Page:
A third family of calcium-activated potassium channels, the intermediate conductance or IK channels, is also known to exist in some cells. These channels are voltage insensitive and are also blocked by charybdotoxin. 4 While these channels have been proposed to exist in magnocellular neurons of the supraoptic nucleus, 7 their role, if any, in other neurons is unclear. We will not discuss these channels further in the present review.

Molecular studies have also identified two broad families of calcium-activated potassium channel. One family, initially identified from Drosophila, constitutes the BK-type channels. 8 These are large proteins that show homology to the voltage-dependent potassium channels. As with some other ion channels, a large gene family has been identified with many individual proteins due to alternate splicing. 9,10 For BK channels, variation in the calcium and voltage sensitivity of different splice variants has clear physiological implications: the regulated expression of different splice variants plays a key role in tuning the oscillation frequency in individual hair cells. 11

Recently, a second gene family has been found that codes for SK-type channels. 12 Three members have been identified so far: SK1, SK2 and SK3. These proteins, when expressed in oocytes, form calcium-activated potassium channels with conductances compatible with SK channels. The SK2 and SK3 channels are apamin sensitive, while SK1 is not. Thus, SK2 and SK3 are likely candidates for forming SK channels. Interestingly, these channels do not have a calcium-binding motif and gating of these channels is thought to occur by the binding of calcium to calmodulin, which, in turn, is covalently linked to the potassium channel. 13


The macroscopic current that corresponds to activation of BK channels in neurons has been named IC. 14,15 As expected from the properties of BK channels, this current activates rapidly following calcium influx and, upon removal of calcium, rapidly deactivates. In contrast, due to their higher affinity for calcium at hyperpolarized membrane potentials, the activity of SK channels following action potentials leads to more long-lasting currents than those due to BK channels. However, the identity of the macroscopic current(s) associated with SK channels has been a subject of some debate.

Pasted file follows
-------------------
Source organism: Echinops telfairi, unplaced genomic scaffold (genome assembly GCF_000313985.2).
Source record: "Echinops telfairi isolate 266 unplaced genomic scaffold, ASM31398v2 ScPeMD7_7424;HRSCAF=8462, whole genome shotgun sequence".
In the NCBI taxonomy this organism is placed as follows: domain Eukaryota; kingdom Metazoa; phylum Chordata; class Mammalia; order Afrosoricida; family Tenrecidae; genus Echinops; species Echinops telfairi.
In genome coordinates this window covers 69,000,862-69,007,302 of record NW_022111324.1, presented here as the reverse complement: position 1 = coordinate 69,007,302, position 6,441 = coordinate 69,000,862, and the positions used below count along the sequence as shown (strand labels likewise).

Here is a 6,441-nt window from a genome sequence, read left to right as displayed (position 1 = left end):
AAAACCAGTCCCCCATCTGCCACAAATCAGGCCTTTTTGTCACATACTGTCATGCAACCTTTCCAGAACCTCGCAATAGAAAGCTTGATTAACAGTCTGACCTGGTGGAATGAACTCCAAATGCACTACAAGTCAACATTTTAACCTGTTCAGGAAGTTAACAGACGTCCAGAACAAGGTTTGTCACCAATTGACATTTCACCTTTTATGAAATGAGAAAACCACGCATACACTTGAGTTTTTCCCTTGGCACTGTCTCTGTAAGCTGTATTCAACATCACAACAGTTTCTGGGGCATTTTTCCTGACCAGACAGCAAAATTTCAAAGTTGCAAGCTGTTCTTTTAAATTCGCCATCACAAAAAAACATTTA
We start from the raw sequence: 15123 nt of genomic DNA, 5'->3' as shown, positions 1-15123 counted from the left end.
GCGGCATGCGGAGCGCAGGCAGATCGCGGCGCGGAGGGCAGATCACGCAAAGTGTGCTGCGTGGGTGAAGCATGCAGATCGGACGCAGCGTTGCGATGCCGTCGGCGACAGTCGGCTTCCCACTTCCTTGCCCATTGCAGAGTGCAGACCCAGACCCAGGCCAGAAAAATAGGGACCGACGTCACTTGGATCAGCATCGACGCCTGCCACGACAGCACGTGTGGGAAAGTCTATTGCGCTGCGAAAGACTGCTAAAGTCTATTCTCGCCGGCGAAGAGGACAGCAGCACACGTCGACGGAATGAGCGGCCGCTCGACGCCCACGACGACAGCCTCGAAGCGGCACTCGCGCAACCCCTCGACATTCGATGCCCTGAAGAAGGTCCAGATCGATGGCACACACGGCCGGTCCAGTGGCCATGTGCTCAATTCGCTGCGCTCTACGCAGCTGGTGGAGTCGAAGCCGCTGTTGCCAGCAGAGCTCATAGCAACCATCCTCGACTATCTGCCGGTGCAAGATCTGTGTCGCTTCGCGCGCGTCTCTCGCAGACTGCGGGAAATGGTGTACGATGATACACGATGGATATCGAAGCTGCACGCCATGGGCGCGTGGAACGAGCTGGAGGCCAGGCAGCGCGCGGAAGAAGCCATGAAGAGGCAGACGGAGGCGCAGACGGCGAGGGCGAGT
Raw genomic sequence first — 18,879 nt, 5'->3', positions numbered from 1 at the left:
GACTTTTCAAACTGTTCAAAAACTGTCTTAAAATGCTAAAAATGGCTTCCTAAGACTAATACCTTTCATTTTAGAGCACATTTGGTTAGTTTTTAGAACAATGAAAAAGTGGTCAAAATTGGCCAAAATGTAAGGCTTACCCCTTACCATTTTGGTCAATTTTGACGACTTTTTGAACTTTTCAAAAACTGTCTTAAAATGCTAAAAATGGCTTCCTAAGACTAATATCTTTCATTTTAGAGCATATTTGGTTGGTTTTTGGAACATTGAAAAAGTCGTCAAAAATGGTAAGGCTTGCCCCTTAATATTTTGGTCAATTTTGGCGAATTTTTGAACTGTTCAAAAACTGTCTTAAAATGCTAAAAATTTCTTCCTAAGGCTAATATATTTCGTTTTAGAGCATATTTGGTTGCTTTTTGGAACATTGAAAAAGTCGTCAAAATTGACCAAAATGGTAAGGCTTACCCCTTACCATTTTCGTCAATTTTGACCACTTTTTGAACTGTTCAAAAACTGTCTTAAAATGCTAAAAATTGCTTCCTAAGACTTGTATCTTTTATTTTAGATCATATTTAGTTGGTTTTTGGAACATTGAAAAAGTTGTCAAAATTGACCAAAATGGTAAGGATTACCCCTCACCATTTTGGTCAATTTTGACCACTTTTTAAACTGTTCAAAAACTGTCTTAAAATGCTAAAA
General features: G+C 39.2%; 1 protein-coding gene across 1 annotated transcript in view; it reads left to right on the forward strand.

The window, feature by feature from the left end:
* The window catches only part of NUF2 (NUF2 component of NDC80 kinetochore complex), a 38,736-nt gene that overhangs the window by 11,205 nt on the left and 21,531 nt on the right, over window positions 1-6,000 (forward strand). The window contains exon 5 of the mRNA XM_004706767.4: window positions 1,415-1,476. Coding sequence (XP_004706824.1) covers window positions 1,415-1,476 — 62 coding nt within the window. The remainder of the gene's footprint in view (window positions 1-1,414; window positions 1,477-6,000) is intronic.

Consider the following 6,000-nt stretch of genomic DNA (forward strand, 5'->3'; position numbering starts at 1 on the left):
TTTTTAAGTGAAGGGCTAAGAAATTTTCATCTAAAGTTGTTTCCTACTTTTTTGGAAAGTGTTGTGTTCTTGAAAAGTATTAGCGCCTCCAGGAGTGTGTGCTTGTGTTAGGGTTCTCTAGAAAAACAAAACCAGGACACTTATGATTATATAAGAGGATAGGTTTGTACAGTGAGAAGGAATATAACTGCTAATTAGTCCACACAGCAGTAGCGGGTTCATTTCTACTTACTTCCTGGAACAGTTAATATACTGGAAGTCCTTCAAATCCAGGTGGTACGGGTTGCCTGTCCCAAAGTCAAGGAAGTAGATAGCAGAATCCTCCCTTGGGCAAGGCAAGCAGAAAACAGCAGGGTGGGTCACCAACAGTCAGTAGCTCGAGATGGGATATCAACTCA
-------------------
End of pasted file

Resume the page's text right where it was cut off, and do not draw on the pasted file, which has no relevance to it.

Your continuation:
Slow calcium-activated potassium currents activated by action potentials in neurons can be separated into two distinct types. These are distinguishable on both kinetic ( Fig. 1) and pharmacological ( Fig. 2) grounds. 16 One of these, IAHP, activates rapidly (1–5 msec) following calcium influx and decays with time constants of 50– 100s msec. This current is voltage insensitive, it is unaffected by low concentrations of TEA and is potently blocked by apamin. The IAHP was originally recorded from bullfrog sympathetic neurons. 15 A similar current has been termed gKCa,1 in mammalian autonomic neurons 17,18 and m-IAHP in cortical neurons. 19 The properties of this current are similar to those of SK channels and, therefore, it is likely that activation of these channels underlies IAHP. 12,16

Figure 1.

Outward tail currents in a guinea-pig coeliac ganglion cell (a) and a rat CA1 hippocampal pyramidal neuron (b) recorded in voltage clamp. Following a brief depolarizing voltage step sufficient to initiate a single action current (a) or several action currents (b), an outward tail current consisting of two components is observed. One component (IAHP) is rapidly activated and decays with a fast time constant, while a second component (sIAHP) has a slower onset and a slower time constant of decay. For initial descriptions of these data see Cassell and McLachlan 17 and Jobling et al.33

Figure 2.

Pharmacological separation of IAHP and sIAHP. Current recordings in voltage clamp showing the effects of addition of noradrenaline (10 μmol/L) and apamin on slow outward tail currents in a rat hippocampal pyramidal neuron (a) and a guinea-pig coeliac ganglion cell (b). Records taken in control solution and in the presence of the indicated drugs have been superimposed. Addition of noradrenaline abolishes the slower component of the outward current, revealing an underlying faster component of outward current. In contrast, addition of 100 nmol/L apamin blocks the fast component of the outward tail current (IAHP) but has relatively little effect on the slower component of the outward current (sIAHP). For initial descriptions of these data see Sah and Clements 22 and Jobling et al.33